While Tesla is certainly leading the way in increasing the global battery production capacity with its 150 GWh ‘Gigafactory’ in Nevada, some established battery manufacturers are also increasing their capacity. Now Samsung SDI announced its own large battery factory in Hungary. expand full story
A new research report from Lux Research looked into the projected growth of the battery sector for electric vehicles (BEVs and PHEVs) and concluded that the market will rise to $10 Billion in 2020 with six large carmakers led by Tesla accounting for 90% of the demand. expand full story
Now prompted by a Reuters report yesterday citing Samsung SDI sources claiming that they are in negotiation with Tesla to supply batteries for its cars, Elon Musk has confirmed that Panasonic will be exclusively supplying cells for the Model 3, S and X. expand full story
While Panasonic has been Tesla’s longtime partner for battery cell supply, the automaker confirmed last year that for the first time it approved a cell from another manufacturer, LG Chem, but only for a small contract for its Roadster 3.0 upgrade. Now we learn that Tesla started taking delivery of much larger quantities of battery cells from yet another supplier: Samsung SDI. expand full story
Tesla often said that the Model 3’s $35,000 price tag was dependent on the company achieving its battery cost reduction goals at the Gigafactory. Recently, Tesla officials said that the Gigafactory should no longer be seen as a constraint in the Model 3 supply chain and that the company is confident in its capacity to start producing battery cells.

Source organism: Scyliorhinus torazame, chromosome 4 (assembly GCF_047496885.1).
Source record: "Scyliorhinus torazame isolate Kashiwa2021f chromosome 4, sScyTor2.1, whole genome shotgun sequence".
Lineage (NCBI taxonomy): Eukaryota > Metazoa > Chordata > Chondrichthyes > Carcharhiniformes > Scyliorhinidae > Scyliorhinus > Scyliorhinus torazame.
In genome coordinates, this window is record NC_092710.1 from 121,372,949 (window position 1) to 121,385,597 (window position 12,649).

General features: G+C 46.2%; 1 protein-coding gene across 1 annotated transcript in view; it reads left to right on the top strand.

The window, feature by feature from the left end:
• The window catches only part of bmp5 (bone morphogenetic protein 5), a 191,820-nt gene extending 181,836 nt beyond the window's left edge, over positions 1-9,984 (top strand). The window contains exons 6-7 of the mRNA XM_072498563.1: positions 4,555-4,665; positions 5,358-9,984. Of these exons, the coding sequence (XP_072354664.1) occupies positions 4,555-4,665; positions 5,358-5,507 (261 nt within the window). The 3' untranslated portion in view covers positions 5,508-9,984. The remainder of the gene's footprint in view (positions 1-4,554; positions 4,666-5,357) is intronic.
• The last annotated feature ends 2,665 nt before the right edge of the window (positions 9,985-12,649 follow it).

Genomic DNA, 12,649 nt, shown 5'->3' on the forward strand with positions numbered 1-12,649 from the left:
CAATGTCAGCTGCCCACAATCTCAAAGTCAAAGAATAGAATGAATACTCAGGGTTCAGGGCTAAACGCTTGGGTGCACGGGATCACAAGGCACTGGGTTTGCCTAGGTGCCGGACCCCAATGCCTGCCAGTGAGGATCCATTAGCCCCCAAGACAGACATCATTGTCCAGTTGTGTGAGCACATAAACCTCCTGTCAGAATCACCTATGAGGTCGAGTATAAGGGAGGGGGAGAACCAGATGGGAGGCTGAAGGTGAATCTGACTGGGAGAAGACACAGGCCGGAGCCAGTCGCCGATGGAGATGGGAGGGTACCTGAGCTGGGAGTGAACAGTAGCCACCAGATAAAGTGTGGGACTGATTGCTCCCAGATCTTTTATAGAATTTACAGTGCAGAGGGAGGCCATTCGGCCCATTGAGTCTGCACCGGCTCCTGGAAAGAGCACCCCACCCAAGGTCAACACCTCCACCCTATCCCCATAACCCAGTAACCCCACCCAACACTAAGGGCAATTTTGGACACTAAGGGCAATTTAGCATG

The factory was first presented as having a full annual output capacity of 35 GWh of battery cells and 50 GWh of battery packs – with the difference in cells being imported from other manufacturers, like Tesla’s Gigafactory partner Panasonic, but also other possible cells suppliers.
Now it looks like Tesla is looking to South Korea to diversify its battery cell supply chain for the Model 3. expand full story
Samsung has acquired the battery pack business of leading automotive parts supplier Magna International. The move, according to a statement from the companies, will “enhance Samsung SDI’s capabilities in batteries for electric vehicles.”
While Samsung producing batteries and energy storage solutions for vehicles isn’t exactly new—it already supplies batteries for Tesla and others—there is an Apple Car connection in its latest acquisition…expand full story